The House language bars EPA from using Section 111(d) to regulate source categories – such as power plants or refineries – that are already subject to hazardous emissions rules under the Clean Air Act. The Senate’s, meanwhile, prevents its use to regulate a source category for a pollutant that is already being regulated.
EPA has promulgated a rule for mercury and other toxics from existing power plants, so opponents of the Clean Power Plan point to the House language to argue that the agency lacks authority to regulate carbon from the same sources. This glitch has already figured in litigation to head off the proposal, which is due to be finalized this summer.
EPA addresses this issue by saying that the statutory language is ambiguous, and that common sense dictates that Congress did not intend to bar the agency from putting forward rules for different pollutants simply because it is regulating other pollutants from the same source.
But Tribe said EPA seems bent on rewriting the Clean Air Act amendments to suit its own purposes. He called the Senate-produced language a “ghost version” of the law.
“I don’t think the court would accept the agency’s interpretation,” he said.
But Richard Revesz, director of the Institute for Policy Integrity at New York University School of Law, quipped, “I never knew that laws came in ghost and non-ghost versions.”
He noted that both versions of the statutory language were signed by the president.
“That makes them law,” he said. And even the House version alone includes enough ambiguity to support EPA’s interpretation that it can use Section 111(d) to tackle greenhouse gas emissions, Revesz said. Courts have sided with agencies in the vast majority of comparable cases, he added.
Revesz also took aim at Tribe’s argument that the rule “commandeers” state governments to implement its rule, noting the flexibility EPA has incorporated into its proposal and the possibility of federal implementation.
“States are not required to do anything,” he said.
Allison Wood, a partner at Hunton & Williams, testified that EPA is limited by law to promulgating restrictions not only “inside the fence line” of a power plant, but at the electric generating unit itself. The agency has instead promulgated a rule that draws emissions reductions from renewable energy deployment, demand-side efficiency and other sources – effectively mandating that the existing coal fleet be used less, she said.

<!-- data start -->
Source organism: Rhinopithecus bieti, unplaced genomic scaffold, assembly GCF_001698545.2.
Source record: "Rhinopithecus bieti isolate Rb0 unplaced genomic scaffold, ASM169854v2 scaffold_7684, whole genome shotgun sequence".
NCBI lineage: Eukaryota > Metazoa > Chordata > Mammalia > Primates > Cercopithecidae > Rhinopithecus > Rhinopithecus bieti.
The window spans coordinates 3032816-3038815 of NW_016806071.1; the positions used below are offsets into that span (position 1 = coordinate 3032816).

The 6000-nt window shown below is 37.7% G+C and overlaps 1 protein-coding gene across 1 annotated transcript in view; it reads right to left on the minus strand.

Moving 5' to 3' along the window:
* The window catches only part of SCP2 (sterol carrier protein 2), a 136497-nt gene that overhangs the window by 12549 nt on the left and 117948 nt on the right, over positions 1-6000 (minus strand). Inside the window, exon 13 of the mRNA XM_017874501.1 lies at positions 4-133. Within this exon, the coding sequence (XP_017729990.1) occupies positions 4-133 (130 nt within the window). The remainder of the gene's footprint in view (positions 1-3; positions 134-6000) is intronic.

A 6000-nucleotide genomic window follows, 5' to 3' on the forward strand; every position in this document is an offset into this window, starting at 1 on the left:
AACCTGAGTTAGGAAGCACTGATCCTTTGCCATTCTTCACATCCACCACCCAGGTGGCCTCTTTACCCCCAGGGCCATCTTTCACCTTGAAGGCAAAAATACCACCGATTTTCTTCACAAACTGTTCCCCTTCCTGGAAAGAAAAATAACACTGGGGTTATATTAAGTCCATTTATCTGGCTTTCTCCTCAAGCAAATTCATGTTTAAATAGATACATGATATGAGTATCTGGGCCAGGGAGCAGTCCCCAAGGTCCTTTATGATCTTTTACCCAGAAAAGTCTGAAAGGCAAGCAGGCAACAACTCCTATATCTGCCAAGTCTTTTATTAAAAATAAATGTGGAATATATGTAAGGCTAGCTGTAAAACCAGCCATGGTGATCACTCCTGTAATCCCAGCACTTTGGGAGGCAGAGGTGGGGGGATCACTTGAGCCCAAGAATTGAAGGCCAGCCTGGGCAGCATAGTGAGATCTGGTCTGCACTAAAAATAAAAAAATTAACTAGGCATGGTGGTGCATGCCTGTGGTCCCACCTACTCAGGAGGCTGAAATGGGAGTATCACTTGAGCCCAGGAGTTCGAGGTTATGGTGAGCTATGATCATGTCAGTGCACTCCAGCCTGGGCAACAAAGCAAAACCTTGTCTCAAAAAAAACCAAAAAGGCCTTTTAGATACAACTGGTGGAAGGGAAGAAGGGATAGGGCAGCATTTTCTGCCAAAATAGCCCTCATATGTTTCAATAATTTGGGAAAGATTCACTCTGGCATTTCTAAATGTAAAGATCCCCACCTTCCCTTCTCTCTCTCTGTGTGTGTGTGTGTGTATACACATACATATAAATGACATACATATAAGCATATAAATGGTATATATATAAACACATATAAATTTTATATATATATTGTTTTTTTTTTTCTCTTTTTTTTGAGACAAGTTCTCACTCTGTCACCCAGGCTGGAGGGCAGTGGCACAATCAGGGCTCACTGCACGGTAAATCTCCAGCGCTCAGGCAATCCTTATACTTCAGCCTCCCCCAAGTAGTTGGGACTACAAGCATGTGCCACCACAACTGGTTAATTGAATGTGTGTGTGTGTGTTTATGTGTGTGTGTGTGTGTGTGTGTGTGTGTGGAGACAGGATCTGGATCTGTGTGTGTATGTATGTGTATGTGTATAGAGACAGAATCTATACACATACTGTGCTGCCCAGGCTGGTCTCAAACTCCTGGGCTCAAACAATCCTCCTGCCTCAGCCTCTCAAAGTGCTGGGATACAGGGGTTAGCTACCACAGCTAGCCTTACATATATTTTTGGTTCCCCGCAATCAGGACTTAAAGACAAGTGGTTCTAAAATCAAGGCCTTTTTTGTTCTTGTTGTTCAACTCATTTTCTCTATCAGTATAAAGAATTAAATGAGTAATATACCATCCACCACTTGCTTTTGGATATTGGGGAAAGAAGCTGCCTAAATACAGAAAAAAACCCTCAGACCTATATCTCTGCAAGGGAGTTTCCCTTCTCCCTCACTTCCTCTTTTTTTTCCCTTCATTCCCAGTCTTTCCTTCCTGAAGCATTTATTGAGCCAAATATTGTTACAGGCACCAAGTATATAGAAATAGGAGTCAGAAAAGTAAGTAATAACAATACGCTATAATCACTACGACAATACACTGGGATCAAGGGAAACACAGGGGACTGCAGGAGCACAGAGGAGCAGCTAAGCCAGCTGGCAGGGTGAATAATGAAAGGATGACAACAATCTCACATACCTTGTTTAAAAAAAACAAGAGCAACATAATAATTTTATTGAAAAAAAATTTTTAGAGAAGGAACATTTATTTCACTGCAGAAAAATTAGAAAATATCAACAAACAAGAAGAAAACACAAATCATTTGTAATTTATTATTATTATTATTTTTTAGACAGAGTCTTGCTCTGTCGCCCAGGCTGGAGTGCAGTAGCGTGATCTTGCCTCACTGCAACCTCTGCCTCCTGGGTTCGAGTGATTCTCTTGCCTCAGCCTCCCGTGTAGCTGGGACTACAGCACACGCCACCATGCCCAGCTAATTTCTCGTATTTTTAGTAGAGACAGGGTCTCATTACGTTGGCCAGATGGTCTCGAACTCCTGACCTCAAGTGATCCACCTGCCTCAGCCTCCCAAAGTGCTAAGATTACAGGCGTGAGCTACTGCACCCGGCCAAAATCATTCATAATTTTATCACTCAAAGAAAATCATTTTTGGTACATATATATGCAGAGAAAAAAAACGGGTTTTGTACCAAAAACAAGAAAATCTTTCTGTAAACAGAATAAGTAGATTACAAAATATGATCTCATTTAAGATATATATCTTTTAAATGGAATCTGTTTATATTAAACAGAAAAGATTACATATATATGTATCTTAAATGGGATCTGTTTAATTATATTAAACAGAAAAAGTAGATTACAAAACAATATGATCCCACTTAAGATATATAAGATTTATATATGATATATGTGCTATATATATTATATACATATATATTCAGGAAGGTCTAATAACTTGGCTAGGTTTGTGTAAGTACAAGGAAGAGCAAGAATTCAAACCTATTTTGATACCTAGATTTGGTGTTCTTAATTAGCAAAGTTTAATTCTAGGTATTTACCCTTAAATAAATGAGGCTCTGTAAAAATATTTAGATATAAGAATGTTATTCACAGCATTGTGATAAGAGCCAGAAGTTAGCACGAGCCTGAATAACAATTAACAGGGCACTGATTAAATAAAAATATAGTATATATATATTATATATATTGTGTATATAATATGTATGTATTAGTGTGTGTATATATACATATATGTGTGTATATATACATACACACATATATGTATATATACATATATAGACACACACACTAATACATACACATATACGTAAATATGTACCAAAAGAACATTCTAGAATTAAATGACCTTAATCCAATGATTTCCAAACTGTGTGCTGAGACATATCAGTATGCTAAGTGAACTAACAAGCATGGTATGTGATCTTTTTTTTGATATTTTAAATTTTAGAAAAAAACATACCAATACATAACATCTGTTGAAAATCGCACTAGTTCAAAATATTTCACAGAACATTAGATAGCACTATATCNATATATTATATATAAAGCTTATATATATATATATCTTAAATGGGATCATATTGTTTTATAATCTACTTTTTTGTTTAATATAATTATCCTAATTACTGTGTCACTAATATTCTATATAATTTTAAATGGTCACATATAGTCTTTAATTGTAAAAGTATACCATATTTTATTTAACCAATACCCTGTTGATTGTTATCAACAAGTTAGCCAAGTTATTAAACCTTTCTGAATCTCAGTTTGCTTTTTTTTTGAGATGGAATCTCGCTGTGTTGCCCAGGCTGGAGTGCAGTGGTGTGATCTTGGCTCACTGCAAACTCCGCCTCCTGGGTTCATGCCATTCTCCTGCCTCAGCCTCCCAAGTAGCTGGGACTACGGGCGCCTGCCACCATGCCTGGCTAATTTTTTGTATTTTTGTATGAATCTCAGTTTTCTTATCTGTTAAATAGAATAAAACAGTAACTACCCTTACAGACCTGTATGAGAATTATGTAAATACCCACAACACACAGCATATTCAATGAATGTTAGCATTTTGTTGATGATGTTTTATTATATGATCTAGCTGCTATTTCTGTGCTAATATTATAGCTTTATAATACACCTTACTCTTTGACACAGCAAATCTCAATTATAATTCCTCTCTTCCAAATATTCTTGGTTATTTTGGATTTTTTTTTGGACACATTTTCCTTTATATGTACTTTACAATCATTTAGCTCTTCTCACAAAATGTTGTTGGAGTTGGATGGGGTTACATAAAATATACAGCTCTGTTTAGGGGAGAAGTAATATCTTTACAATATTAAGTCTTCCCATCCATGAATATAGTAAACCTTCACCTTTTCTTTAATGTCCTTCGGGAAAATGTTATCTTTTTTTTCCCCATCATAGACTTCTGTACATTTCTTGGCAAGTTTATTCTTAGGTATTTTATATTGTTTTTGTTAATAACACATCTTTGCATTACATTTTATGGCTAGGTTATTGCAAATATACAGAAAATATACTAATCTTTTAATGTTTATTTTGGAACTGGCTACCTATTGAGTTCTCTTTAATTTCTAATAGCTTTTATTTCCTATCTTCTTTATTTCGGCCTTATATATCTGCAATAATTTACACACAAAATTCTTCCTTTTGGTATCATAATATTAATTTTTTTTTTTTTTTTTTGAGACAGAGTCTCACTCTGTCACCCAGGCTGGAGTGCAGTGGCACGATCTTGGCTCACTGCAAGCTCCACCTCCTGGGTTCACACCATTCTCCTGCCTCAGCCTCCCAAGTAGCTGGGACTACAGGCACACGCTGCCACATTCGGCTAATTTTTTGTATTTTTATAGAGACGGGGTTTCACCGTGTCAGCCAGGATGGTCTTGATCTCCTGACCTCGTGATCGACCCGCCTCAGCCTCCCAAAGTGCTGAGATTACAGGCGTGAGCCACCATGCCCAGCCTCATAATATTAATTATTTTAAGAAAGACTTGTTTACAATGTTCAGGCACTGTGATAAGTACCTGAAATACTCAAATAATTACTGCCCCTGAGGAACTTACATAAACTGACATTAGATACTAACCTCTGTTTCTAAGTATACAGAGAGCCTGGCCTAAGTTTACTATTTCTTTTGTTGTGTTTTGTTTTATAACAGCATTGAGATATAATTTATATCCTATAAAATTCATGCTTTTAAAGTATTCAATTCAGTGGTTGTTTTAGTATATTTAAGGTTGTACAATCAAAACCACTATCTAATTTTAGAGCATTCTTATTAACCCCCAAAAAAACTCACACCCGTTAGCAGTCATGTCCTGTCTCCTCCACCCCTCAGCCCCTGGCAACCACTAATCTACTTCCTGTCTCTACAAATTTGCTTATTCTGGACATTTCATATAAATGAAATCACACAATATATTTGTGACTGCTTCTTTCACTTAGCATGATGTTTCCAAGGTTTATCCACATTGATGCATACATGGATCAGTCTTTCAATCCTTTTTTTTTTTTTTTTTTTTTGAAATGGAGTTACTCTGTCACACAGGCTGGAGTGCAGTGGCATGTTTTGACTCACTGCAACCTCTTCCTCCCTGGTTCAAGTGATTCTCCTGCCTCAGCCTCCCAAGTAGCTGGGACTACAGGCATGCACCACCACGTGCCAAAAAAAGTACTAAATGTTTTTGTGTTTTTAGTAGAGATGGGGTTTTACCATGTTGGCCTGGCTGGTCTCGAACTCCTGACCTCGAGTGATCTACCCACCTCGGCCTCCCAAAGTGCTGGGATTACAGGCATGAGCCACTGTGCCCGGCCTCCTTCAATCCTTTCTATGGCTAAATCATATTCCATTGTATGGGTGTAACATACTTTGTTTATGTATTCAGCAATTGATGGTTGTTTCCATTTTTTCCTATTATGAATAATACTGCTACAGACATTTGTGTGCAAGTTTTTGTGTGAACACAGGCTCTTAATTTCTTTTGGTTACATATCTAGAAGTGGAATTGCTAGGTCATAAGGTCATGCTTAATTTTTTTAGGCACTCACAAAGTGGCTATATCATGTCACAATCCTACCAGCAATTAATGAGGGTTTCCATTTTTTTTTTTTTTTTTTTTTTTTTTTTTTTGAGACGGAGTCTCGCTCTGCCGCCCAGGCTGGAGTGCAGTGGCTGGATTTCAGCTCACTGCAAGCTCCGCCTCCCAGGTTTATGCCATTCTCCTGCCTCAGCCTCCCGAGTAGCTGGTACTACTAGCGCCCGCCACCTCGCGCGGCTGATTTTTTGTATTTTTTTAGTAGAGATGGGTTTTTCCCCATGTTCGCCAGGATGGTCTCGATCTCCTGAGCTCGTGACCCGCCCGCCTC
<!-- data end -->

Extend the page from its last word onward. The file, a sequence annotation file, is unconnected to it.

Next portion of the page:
“It’s as if EPA were requiring car owners not only to have catalytic converters on their cars, but also to travel a certain amount of days per week by bus, purchase a certain number of electric vehicles and work from home one day per week,” she said.
But Revesz countered that EPA is regulating the product – electricity – not the means of producing it. And power can be generated through many means other than coal, with less carbon emissions, he noted.
The hearing’s first panel this morning did not focus heavily on the “just say no” strategy of state implementation. Rule opponents including Senate Majority Leader Mitch McConnell (R-Ky.) have suggested that states have little to fear by refusing to comply with the rule and inviting a federal implementation plan (FIP).
But Tribe said EPA’s threat of a FIP is a “phantom” that encourages states to write rules that would remake their power sectors for fear of facing a more onerous federal model. And Wood said that while the EPA rule might be on shaky legal ground, states would spend money and resources on compliance while waiting for judicial review.
EPA has pledged to release a model FIP this summer, when it will also finalize the Clean Power Plan and rules for new and modified power plants.
The Energy and Power subpanel is also set to hear this afternoon from state officials who would be tasked with implementation of the rule.